The study surveyed 2,058 U.S. physicians between 2018 and 2019, and sadly, 60% wrongly believed that vaping products are as harmful as combustible tobacco products. Meanwhile found the researchers, doctors who believed in the concept of harm reduction in general, had experienced their own smoking cessation struggles, and/or had been asked about vaping by their patients, were more likely to recommend the products.
“Patient prompting—that is, the patient asking their physician about e-cigarettes—was associated with an increased likelihood to recommend e-cigarettes,” said lead study Dr. Cristine Delnevo, as quoted by Filter. “This relationship has been previously noted in the context of smoking cessation in general. Interestingly, our most recent wave of data collection also highlights that patients are asking about nicotine pouches, too, and that physicians are learning from their patients about these products.”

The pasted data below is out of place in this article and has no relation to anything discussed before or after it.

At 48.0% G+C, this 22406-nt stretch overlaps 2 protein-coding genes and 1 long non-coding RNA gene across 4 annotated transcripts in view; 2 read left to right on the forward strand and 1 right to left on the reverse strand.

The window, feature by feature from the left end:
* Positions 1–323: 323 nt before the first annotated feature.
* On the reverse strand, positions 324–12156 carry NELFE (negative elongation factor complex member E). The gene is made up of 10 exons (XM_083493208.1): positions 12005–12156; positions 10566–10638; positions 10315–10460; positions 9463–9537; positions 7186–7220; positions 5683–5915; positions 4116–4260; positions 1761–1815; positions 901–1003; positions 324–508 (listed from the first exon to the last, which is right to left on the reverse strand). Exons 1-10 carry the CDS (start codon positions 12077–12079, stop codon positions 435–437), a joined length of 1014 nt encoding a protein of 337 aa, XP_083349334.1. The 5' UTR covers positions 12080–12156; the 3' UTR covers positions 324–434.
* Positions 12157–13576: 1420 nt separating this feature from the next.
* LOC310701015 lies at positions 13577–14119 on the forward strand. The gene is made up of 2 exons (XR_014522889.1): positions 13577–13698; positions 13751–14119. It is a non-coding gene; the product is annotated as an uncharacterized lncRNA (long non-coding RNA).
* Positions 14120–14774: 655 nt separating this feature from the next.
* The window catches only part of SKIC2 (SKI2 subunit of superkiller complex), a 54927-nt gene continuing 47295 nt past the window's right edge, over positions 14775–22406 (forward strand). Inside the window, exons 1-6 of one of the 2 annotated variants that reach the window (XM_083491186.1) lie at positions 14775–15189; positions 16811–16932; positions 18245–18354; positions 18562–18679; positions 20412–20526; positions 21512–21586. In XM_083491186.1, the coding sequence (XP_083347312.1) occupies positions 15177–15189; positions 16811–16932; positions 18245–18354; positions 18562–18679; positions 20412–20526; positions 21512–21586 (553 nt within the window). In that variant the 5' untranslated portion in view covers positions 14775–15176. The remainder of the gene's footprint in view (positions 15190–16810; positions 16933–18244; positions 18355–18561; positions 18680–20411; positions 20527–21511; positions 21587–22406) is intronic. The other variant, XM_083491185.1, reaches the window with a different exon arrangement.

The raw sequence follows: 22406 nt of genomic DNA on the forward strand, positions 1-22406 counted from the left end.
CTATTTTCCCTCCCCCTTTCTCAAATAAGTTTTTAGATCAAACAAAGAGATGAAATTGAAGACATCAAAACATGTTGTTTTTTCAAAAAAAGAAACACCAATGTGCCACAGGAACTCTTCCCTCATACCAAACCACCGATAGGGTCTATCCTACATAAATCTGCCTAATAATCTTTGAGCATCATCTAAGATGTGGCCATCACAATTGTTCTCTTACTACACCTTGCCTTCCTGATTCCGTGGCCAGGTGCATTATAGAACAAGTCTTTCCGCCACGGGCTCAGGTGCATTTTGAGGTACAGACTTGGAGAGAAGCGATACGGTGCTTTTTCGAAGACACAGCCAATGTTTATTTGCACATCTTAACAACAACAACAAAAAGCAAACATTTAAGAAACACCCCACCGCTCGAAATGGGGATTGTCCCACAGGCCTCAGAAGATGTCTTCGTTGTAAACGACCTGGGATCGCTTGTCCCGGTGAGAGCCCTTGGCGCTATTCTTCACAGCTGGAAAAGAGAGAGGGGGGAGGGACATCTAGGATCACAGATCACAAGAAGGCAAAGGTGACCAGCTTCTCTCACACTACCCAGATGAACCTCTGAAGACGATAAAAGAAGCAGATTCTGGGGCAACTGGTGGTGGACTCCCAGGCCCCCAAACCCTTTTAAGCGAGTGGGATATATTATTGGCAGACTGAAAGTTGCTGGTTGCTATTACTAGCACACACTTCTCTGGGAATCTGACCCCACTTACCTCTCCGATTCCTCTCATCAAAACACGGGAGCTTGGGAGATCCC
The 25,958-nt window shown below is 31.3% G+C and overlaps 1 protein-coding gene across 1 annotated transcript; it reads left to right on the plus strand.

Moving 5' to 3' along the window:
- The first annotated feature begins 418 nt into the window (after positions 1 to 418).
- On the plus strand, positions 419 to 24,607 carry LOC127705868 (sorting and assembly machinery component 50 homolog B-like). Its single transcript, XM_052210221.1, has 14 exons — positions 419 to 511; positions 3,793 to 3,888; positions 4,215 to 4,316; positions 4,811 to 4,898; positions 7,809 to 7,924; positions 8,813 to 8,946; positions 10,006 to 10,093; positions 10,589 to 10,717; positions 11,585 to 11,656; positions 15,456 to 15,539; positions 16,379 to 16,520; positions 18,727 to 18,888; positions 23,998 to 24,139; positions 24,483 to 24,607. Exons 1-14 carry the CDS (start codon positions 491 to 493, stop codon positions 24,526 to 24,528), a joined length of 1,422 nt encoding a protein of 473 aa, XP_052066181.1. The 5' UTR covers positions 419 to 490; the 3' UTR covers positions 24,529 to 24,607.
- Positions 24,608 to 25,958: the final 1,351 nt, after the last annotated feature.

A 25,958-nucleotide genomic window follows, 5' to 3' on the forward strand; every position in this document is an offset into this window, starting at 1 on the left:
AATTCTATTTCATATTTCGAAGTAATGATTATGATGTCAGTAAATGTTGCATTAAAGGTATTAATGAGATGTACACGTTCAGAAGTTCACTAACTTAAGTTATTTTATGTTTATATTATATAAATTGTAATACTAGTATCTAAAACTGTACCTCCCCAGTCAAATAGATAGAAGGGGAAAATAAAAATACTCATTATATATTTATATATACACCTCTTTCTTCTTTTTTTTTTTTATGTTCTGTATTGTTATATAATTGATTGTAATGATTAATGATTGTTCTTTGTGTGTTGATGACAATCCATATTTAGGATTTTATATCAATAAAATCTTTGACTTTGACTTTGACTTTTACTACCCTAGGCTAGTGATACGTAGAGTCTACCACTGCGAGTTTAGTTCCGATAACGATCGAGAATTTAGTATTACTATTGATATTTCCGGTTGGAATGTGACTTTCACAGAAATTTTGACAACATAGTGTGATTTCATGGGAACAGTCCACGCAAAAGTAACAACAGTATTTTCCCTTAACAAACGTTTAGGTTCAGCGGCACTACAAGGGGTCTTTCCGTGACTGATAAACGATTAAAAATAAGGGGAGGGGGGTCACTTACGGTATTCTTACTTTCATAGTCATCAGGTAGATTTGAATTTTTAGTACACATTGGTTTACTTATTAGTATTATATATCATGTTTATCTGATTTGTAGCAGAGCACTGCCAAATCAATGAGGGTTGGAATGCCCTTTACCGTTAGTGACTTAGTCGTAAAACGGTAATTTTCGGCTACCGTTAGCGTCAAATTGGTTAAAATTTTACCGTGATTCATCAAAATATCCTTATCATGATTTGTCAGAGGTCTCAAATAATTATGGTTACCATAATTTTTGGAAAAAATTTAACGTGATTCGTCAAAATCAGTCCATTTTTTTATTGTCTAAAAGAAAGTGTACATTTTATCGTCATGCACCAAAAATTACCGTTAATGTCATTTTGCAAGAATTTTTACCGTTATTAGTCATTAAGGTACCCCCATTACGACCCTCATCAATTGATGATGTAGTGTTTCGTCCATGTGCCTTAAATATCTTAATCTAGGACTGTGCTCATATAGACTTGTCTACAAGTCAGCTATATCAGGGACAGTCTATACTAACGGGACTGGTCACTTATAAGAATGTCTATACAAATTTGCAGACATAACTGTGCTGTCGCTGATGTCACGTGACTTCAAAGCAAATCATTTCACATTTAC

The data indicates it is crucial to educate physicians
Another finding worth mentioning was that physicians were more likely to recommend e-cigarettes for an older heavy smoker who had previously tried and failed to quit, while they preferred prescribing recognized NRTs for younger and lighter smokers who were on their first smoking cessation trial.
Delenevo underlined that the findings highlight how crucial it is to educate healthcare professionals about vaping. “These findings show it is critical to address physicians’ misperceptions and educate them on e-cigarettes’ efficacy, particularly correcting their misperceptions that all tobacco products are equally harmful, as opposed to the fact that combusted tobacco is by far the most dangerous.”